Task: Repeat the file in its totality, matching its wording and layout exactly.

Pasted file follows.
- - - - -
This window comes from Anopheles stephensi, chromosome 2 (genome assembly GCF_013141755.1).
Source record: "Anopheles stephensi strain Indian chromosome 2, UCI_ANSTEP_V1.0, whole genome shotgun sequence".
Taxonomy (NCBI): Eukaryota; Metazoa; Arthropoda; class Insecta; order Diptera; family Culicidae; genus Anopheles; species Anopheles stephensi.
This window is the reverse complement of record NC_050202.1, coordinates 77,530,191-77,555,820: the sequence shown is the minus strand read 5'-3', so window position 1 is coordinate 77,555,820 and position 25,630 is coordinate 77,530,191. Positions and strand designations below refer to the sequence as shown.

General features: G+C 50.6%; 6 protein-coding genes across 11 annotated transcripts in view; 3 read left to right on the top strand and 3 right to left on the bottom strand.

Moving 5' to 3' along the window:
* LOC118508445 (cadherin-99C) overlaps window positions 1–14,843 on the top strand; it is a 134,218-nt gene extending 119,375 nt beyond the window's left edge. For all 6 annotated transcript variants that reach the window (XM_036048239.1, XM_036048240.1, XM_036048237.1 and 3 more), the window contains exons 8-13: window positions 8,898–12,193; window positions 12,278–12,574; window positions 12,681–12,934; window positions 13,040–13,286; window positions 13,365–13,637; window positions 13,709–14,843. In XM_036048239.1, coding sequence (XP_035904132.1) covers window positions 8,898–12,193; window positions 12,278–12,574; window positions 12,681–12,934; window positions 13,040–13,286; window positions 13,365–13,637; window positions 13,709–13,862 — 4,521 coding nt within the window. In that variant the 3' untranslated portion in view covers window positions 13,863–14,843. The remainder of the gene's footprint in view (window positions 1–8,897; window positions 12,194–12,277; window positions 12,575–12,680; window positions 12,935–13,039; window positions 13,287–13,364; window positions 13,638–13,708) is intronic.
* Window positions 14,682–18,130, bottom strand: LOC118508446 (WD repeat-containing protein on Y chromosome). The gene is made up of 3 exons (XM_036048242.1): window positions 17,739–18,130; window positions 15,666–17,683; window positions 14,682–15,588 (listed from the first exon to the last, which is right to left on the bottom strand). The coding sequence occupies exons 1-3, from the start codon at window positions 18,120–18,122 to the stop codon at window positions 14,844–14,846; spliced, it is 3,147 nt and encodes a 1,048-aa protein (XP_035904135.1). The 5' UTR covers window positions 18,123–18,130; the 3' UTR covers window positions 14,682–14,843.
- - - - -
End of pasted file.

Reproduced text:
This window comes from Anopheles stephensi, chromosome 2 (genome assembly GCF_013141755.1).
Source record: "Anopheles stephensi strain Indian chromosome 2, UCI_ANSTEP_V1.0, whole genome shotgun sequence".
Taxonomy (NCBI): Eukaryota; Metazoa; Arthropoda; class Insecta; order Diptera; family Culicidae; genus Anopheles; species Anopheles stephensi.
This window is the reverse complement of record NC_050202.1, coordinates 77,530,191-77,555,820: the sequence shown is the minus strand read 5'-3', so window position 1 is coordinate 77,555,820 and position 25,630 is coordinate 77,530,191. Positions and strand designations below refer to the sequence as shown.

General features: G+C 50.6%; 6 protein-coding genes across 11 annotated transcripts in view; 3 read left to right on the top strand and 3 right to left on the bottom strand.

Moving 5' to 3' along the window:
* LOC118508445 (cadherin-99C) overlaps window positions 1–14,843 on the top strand; it is a 134,218-nt gene extending 119,375 nt beyond the window's left edge. For all 6 annotated transcript variants that reach the window (XM_036048239.1, XM_036048240.1, XM_036048237.1 and 3 more), the window contains exons 8-13: window positions 8,898–12,193; window positions 12,278–12,574; window positions 12,681–12,934; window positions 13,040–13,286; window positions 13,365–13,637; window positions 13,709–14,843. In XM_036048239.1, coding sequence (XP_035904132.1) covers window positions 8,898–12,193; window positions 12,278–12,574; window positions 12,681–12,934; window positions 13,040–13,286; window positions 13,365–13,637; window positions 13,709–13,862 — 4,521 coding nt within the window. In that variant the 3' untranslated portion in view covers window positions 13,863–14,843. The remainder of the gene's footprint in view (window positions 1–8,897; window positions 12,194–12,277; window positions 12,575–12,680; window positions 12,935–13,039; window positions 13,287–13,364; window positions 13,638–13,708) is intronic.
* Window positions 14,682–18,130, bottom strand: LOC118508446 (WD repeat-containing protein on Y chromosome). The gene is made up of 3 exons (XM_036048242.1): window positions 17,739–18,130; window positions 15,666–17,683; window positions 14,682–15,588 (listed from the first exon to the last, which is right to left on the bottom strand). The coding sequence occupies exons 1-3, from the start codon at window positions 18,120–18,122 to the stop codon at window positions 14,844–14,846; spliced, it is 3,147 nt and encodes a 1,048-aa protein (XP_035904135.1). The 5' UTR covers window positions 18,123–18,130; the 3' UTR covers window positions 14,682–14,843.